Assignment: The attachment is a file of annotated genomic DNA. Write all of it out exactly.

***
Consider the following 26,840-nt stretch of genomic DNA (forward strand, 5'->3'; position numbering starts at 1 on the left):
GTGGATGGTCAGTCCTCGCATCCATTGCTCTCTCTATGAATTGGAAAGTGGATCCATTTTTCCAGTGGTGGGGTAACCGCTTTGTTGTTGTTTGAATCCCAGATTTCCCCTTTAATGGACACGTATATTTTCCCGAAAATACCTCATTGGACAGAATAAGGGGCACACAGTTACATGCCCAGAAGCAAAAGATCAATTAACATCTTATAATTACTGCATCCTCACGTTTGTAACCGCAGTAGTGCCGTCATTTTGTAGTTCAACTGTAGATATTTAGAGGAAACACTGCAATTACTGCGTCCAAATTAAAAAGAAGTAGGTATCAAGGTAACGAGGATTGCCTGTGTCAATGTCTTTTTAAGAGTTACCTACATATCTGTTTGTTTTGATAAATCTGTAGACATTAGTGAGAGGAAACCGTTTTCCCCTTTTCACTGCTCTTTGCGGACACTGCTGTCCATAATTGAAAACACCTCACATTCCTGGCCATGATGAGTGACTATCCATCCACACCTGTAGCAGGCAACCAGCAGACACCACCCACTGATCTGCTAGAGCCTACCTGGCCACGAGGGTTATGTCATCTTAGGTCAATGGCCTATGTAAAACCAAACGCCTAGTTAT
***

Consider the following 26,840-nt stretch of genomic DNA (forward strand, 5'->3'; position numbering starts at 1 on the left):
GTGGATGGTCAGTCCTCGCATCCATTGCTCTCTCTATGAATTGGAAAGTGGATCCATTTTTCCAGTGGTGGGGTAACCGCTTTGTTGTTGTTTGAATCCCAGATTTCCCCTTTAATGGACACGTATATTTTCCCGAAAATACCTCATTGGACAGAATAAGGGGCACACAGTTACATGCCCAGAAGCAAAAGATCAATTAACATCTTATAATTACTGCATCCTCACGTTTGTAACCGCAGTAGTGCCGTCATTTTGTAGTTCAACTGTAGATATTTAGAGGAAACACTGCAATTACTGCGTCCAAATTAAAAAGAAGTAGGTATCAAGGTAACGAGGATTGCCTGTGTCAATGTCTTTTTAAGAGTTACCTACATATCTGTTTGTTTTGATAAATCTGTAGACATTAGTGAGAGGAAACCGTTTTCCCCTTTTCACTGCTCTTTGCGGACACTGCTGTCCATAATTGAAAACACCTCACATTCCTGGCCATGATGAGTGACTATCCATCCACACCTGTAGCAGGCAACCAGCAGACACCACCCACTGATCTGCTAGAGCCTACCTGGCCACGAGGGTTATGTCATCTTAGGTCAATGGCCTATGTAAAACCAAACGCCTAGTTAT